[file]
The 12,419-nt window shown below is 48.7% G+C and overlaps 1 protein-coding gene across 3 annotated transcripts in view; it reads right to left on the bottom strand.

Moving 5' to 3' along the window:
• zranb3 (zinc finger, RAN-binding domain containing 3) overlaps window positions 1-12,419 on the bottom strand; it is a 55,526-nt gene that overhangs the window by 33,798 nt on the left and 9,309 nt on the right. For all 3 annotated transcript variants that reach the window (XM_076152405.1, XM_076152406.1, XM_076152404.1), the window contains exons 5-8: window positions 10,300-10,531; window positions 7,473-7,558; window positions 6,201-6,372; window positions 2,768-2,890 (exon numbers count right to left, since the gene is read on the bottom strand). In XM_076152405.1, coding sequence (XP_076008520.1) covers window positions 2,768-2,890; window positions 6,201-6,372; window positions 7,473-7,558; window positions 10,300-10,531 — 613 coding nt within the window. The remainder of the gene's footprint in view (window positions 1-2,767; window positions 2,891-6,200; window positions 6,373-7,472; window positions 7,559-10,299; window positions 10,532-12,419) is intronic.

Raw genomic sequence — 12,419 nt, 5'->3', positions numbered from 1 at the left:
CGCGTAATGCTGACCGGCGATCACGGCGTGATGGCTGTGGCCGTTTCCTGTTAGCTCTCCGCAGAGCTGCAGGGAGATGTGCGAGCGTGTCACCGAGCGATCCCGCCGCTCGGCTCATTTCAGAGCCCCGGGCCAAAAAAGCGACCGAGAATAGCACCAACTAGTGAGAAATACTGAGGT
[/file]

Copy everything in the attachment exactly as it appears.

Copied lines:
The 12,419-nt window shown below is 48.7% G+C and overlaps 1 protein-coding gene across 3 annotated transcripts in view; it reads right to left on the bottom strand.

Moving 5' to 3' along the window:
• zranb3 (zinc finger, RAN-binding domain containing 3) overlaps window positions 1-12,419 on the bottom strand; it is a 55,526-nt gene that overhangs the window by 33,798 nt on the left and 9,309 nt on the right. For all 3 annotated transcript variants that reach the window (XM_076152405.1, XM_076152406.1, XM_076152404.1), the window contains exons 5-8: window positions 10,300-10,531; window positions 7,473-7,558; window positions 6,201-6,372; window positions 2,768-2,890 (exon numbers count right to left, since the gene is read on the bottom strand). In XM_076152405.1, coding sequence (XP_076008520.1) covers window positions 2,768-2,890; window positions 6,201-6,372; window positions 7,473-7,558; window positions 10,300-10,531 — 613 coding nt within the window. The remainder of the gene's footprint in view (window positions 1-2,767; window positions 2,891-6,200; window positions 6,373-7,472; window positions 7,559-10,299; window positions 10,532-12,419) is intronic.

Raw genomic sequence — 12,419 nt, 5'->3', positions numbered from 1 at the left:
CGCGTAATGCTGACCGGCGATCACGGCGTGATGGCTGTGGCCGTTTCCTGTTAGCTCTCCGCAGAGCTGCAGGGAGATGTGCGAGCGTGTCACCGAGCGATCCCGCCGCTCGGCTCATTTCAGAGCCCCGGGCCAAAAAAGCGACCGAGAATAGCACCAACTAGTGAGAAATACTGAGGT